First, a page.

When I started reading TIED IN, it was with a sense of glee. The book seemed aimed at me. Which it was in a sense.

You see, I’ve been a tie-in collector since I was old enough to work and buy my own books. Didn’t know they were tie-ins of course, as the term wasn’t in vogue then, if it was around at all. I started with the Man From U.N.C.L.E. novels as it was my favorite mid-teens show.

My favorite chapter of the book was David Spencer’s chapter on tie-ins from the fifties through the seventies. I think I have everyone mentioned and then some. William Johnston is mentioned prominently and I have books from him as part of my collection: from Get Smart to The Flying Nun to The Mod Squad to Happy Days to Welcome Back, Kotter. Another favorite was Michael Avallone. Mannix, Hawaii Five-O, The Felony Squad, even(blush) The Partridge Family. I didn’t like the show, but bought all the series because he wrote some of them.

The whole book could be considered a primer for would-be tie-in writers, giving the does and don’ts of that particular genre. A lot of it I knew, but there was also a wealth of information from various writers on how to get into writing tie-ins.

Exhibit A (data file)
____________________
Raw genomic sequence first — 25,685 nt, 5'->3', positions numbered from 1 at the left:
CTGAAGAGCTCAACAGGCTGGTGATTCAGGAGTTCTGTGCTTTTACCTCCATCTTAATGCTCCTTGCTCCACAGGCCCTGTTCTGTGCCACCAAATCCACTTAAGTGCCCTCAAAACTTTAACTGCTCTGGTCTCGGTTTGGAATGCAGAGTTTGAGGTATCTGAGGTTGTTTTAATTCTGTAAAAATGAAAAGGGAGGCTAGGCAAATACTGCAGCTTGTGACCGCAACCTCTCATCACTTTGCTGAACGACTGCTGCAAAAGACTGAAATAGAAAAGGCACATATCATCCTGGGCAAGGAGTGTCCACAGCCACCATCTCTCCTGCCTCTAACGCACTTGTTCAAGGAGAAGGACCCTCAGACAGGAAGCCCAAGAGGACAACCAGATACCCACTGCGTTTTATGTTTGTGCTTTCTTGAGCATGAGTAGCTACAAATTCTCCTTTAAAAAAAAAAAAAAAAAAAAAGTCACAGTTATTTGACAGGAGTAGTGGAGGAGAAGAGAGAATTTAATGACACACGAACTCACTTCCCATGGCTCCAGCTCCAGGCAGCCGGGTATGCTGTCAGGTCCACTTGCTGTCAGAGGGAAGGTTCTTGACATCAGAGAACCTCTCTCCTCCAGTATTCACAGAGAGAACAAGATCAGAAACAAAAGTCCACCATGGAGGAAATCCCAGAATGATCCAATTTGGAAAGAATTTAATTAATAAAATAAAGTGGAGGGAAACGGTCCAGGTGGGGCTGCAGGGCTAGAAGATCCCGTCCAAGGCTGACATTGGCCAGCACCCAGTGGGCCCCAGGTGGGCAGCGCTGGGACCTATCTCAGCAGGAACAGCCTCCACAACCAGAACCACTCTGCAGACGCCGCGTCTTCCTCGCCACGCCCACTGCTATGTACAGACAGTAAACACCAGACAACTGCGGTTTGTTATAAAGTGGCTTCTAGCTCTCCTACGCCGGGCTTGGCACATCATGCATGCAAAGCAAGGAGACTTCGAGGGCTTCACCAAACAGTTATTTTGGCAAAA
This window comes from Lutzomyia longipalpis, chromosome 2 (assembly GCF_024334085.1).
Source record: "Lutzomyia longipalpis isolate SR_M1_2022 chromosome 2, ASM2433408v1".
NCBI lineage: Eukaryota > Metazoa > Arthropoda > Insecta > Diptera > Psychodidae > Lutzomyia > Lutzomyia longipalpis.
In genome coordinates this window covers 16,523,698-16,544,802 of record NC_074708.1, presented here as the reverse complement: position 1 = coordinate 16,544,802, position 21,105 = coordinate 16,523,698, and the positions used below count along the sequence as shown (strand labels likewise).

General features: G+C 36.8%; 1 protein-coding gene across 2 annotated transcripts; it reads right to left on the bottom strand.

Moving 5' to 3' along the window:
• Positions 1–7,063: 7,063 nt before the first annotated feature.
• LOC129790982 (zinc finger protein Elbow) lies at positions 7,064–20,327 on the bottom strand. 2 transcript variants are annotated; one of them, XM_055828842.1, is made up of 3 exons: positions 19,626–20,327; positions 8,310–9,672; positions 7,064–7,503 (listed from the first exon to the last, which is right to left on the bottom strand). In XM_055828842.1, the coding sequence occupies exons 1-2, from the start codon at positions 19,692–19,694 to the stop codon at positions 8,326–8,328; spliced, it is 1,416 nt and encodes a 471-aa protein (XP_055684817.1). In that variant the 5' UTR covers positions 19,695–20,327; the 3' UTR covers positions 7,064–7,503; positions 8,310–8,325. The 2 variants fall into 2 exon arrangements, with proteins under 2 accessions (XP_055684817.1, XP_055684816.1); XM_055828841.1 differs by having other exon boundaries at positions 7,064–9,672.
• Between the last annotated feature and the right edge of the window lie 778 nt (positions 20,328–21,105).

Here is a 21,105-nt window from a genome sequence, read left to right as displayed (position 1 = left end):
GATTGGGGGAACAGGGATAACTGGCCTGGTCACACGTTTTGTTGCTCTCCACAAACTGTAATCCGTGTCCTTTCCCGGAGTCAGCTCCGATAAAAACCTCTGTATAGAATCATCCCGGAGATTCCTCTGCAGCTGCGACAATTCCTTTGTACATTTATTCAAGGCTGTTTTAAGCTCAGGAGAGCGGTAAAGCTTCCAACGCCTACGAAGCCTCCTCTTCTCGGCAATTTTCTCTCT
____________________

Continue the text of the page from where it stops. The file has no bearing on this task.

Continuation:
I was particularly fascinated by the early section where writers discussed their methodology in writing them. A lot of similarities there, but also widely different ways to get to the same destination: a novel that satisfies all parties involved. The studio, the licensee, the writer, and everyone within each of those three. All that before a fan/reader ever lays a hand on the book.

A fun book for me to read, taking me back to that long ago youth, and a whole lot of information on the business of tie-in writing, putting a lie to the notion(one I never believed anyway) that they aren’t worthy books for a REAL writer! Worth a look whether one has aspirations to write tie-ins or not.